KENYA – The Directorate of Horticulture has banned all avocado exports following a severe shortage that has raised prices of the fruit to a three-and-a-half-year high.
The average price of a 90-kilogramme bag of avocado shot up to Sh2,560 in December, making it the highest cost of the commodity since May 2014, when a bag was selling for slightly above Sh2,700.
A single avocado is currently selling for between Sh50 and Sh80 in Nairobi’s retail markets, up from between Sh10 and Sh20 each during high season.
The Agriculture and Food Authority (AFA), under which the Directorate of Horticulture falls, attributes the increase in the price of the fruit to the biting shortage of popular varieties, Fuerte and Hass, which are off-season.
“We have stopped the export of Fuerte and Hass varieties because traders would ship out immature crop because of high demand in the world market.
However, we’re going to lift (the ban) starting next month once harvesting starts,” said said AFA director-general Alfred Busolo.
Avocado is highly popular on Kenyans’ dining tables. Most households blend it with other foods or eat it plain.
“The shortage is not only in Kenya, but also globally. This is the reason why the prices have gone up,” added Mr Busolo. The ban on exports was effected in December.
Mr Busolo says the shortage is expected to ease starting next month when the new season crop will start hitting the market.
“Fuerte variety will start getting to the market next month while Hass will be in supply in March, bridging the current deficit and reversing prices to the previous lows,” he said.
The Jumbo avocado variety is currently the only one available in the market.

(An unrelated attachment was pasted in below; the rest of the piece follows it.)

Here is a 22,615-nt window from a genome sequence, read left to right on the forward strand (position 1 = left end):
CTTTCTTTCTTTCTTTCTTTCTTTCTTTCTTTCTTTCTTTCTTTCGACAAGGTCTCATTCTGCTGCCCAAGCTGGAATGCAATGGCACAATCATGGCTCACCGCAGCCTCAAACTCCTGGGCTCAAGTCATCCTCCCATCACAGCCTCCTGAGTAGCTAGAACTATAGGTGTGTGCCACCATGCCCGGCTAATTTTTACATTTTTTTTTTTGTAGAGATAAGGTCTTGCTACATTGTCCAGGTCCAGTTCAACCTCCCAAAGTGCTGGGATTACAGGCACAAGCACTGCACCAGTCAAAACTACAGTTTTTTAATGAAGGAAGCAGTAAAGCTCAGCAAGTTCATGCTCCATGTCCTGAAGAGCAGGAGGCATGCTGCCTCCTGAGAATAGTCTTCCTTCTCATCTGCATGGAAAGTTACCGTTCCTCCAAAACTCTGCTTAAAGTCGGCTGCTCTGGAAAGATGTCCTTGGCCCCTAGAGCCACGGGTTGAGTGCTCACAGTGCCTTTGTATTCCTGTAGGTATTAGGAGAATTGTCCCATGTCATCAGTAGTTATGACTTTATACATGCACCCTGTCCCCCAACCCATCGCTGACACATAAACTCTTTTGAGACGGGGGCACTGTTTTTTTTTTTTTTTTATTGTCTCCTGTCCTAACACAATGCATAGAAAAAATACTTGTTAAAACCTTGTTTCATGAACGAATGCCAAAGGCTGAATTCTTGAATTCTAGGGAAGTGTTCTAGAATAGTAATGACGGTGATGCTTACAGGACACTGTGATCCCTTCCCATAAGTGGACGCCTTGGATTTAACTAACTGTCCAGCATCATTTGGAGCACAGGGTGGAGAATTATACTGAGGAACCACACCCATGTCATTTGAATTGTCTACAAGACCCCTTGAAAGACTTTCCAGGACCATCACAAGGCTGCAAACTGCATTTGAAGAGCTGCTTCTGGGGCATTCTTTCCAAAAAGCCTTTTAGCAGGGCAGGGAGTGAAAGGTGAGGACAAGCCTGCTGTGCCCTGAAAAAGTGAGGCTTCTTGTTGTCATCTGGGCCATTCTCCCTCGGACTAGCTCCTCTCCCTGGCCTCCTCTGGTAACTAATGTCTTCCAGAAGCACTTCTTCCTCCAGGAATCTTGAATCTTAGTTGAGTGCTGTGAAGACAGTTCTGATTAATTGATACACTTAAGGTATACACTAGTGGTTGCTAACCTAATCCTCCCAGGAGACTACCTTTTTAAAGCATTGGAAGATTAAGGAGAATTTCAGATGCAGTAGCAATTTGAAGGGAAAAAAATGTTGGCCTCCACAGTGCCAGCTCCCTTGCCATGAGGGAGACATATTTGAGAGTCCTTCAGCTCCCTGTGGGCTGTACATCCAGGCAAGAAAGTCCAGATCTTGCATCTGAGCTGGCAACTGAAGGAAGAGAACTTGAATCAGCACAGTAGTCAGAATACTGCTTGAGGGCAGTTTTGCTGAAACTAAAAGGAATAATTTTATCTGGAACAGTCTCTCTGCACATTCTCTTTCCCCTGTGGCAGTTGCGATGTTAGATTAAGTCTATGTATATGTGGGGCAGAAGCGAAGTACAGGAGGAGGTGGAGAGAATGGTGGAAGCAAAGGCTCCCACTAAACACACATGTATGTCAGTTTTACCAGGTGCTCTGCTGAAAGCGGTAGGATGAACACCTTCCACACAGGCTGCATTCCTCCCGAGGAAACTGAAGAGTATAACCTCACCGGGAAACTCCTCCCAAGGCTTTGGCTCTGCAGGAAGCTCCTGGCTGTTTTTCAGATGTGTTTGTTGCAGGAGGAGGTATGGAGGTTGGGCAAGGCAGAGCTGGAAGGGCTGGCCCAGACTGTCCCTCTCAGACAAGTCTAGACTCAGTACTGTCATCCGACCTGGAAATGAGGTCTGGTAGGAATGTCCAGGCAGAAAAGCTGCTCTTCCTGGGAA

This variety is always in supply throughout the year but it is not as popular as Fuerte and Hass.
Avocado contributes seven per cent of Kenya’s total fruit export to the global market but production has been static over the years.
Farm production stood at 230,948 tonnes in 2015, rising slightly to 246,057 tonnes in 2016.
About 387.2 tonnes worth Sh5.4 billion was exported in 2016, compared to 461.1 tonnes worth Sh7.1 billion last year as per AFA data.
Foreign investors have been keen on financing the avocado sub-sector in Kenya because of its low-risk investment environment, wide market access, and improved infrastructure.
The Netherlands Trust Fund launched a $1 million project in 2016 to enhance the export competitiveness of the avocado sector in Kenya.
The project’s strategy includes updating the commodity business plan for the avocado sub-sector and increasing the export capacity of exporting SMEs and farmer groups linking them to international buyers.
The horticulture sector is one of the largest sources of foreign exchange earnings in Kenya, bringing in Sh101 billion in 2016.